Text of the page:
How to Clean Your Cloth Face Mask

The following Family & Consumer Sciences article printed in the 2020 Fall edition of the Oldham County Extension Newsletter.

cleaning cloth face masks

Cleaning Your Cloth Face Covering

Cloth face coverings have become part of the wardrobe for many people venturing out in public. In many states, including Kentucky, wearing a face covering in nearly all public settings is mandatory, as outlined in Executive Order 2020-586. The Centers for Disease Control (CDC) has provided a comprehensive set of guidelines for making, wearing, and caring for cloth face coverings.

The CDC is recommending that you wash cloth face coverings after each use, which for many people, means daily. Therefore, it is a good idea for each person to own more than one cloth face covering so that while you wash and dry the used face coverings, you have a clean face covering “ready to go.” Below are the CDC’s cleaning guidelines for cloth face coverings.

Washing cloth face coverings:

  • If machine washing: It is okay to include your face covering with your regular laundry. Use regular detergent and the warmest water setting appropriate for the cloth face covering fabric.
  • If hand-washing: Soak the face covering in a bleach solution for 5 minutes (4 teaspoons of bleach per quart of room temperature water). Rinse thoroughly with clean, room temperature water.

Drying cloth face coverings:

  • Be sure that the cloth face covering is dry completely before wearing it again.
  • If using a dryer: Set dryer to the highest heat setting and leave the face covering in until it’s completely dry.
  • If air-drying: Lay flat and allow it to dry completely. If possible, dry the covering in direct sunlight.

Stain removal tips for cloth face coverings (recommended by the American Cleaning Institute and Good Housekeeping):

  • Dirt and grime (including body oil and sweat): Pre-treat with a spray labeled as “enzymatic,” and wash with regular laundry detergent.
  • Make-up and lipstick: Pre-treat with a stain remover spray or laundry detergent. Gently rub the area before laundering. Also try placing the stained side down on a layer of paper towels and wet the opposite side of the face covering with a small amount of rubbing alcohol, then firmly dab the stain from the backside so it transfers to the paper towels underneath.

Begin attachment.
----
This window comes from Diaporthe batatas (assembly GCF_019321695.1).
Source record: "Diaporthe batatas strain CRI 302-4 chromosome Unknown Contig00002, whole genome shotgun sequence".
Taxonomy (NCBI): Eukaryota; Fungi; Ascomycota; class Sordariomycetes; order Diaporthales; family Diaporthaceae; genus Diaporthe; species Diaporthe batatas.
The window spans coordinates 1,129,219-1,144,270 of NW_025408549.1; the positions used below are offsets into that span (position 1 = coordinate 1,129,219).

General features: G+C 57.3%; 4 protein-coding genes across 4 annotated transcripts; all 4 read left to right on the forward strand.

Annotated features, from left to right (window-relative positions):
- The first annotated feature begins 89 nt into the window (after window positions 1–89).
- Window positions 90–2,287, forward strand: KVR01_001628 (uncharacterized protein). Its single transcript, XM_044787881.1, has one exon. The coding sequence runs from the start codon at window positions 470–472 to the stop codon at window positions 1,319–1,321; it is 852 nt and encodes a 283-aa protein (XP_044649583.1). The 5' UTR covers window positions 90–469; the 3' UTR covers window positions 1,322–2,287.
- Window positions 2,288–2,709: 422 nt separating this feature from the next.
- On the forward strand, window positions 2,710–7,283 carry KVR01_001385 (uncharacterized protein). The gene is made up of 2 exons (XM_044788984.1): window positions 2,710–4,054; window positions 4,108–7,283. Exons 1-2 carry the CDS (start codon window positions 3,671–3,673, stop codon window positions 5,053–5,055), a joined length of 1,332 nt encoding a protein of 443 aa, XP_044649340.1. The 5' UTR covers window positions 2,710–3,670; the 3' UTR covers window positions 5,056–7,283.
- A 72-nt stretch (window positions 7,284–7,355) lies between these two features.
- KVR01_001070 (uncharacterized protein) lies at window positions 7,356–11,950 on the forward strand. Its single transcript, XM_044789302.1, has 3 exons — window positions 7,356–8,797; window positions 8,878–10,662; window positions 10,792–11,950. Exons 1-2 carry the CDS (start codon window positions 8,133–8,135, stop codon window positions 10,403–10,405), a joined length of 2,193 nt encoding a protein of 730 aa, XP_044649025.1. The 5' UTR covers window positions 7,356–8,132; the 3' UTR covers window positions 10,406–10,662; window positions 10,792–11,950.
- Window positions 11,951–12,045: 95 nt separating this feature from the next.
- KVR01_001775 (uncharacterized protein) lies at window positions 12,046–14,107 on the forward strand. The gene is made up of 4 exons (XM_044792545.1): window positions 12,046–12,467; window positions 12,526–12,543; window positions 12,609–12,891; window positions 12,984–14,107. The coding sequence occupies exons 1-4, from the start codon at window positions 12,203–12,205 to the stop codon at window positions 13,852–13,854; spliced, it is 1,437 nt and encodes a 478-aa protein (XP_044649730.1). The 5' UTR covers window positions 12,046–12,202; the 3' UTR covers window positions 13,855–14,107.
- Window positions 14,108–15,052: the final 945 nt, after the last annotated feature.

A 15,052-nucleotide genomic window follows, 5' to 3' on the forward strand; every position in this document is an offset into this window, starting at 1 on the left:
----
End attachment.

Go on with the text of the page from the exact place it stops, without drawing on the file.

• Food: The most effective treatment depends on the food content, but in general, treat as soon as possible. Scrape off excess food, and spot treat the food stain with laundry detergent. Soak the cloth face covering in warm water for at least 30 minutes (or until the stain fades) before washing with regular detergent.
  • Sunscreen: Common chemical formulas in sunscreen may cause fabric damage if washed with chlorine or oxygen bleach, so it’s best to avoid using those to treat sunscreen stains. You can treat some sunscreen stains with a rust stain remover.

Other important tips about laundering cloth face coverings:

  • Some cloth face covering manufacturers recommend throwing out their cloth face covering products after 15 or 20 washes. This can be for a couple of reasons. The fabric may become “less dense” (therefore “less effective”) after multiple washings because of the breakdown of fibers and lint loss. Another reason is detergent build-up, which could limit the effectiveness or “breathability” of your cloth face covering. These wash limitations are not necessarily steadfast rules, but if your cloth face covering becomes damaged, worn out, or is no longer functioning properly, replace it with a new cloth face covering.
  • To prevent detergent build-up, use the “extra rinse” cycle on your washer, if available.
  • Avoid using fabric softener on your cloth face coverings.
  • Using excessive amounts of bleach may damage your face covering and weaken the cloth fibers and elastic.
  • To prevent fasteners, elastics, or ties from tangling in your laundry, wash your face covering in a mesh wash bag.

Sources: Jeanne Badgett, Senior Extension Associate for Clothing, Textiles, and Household Equipment; Kentucky Governor’s website; Centers for Disease Control and Prevention; American Cleaning Institute; Good Housekeeping; CNN.

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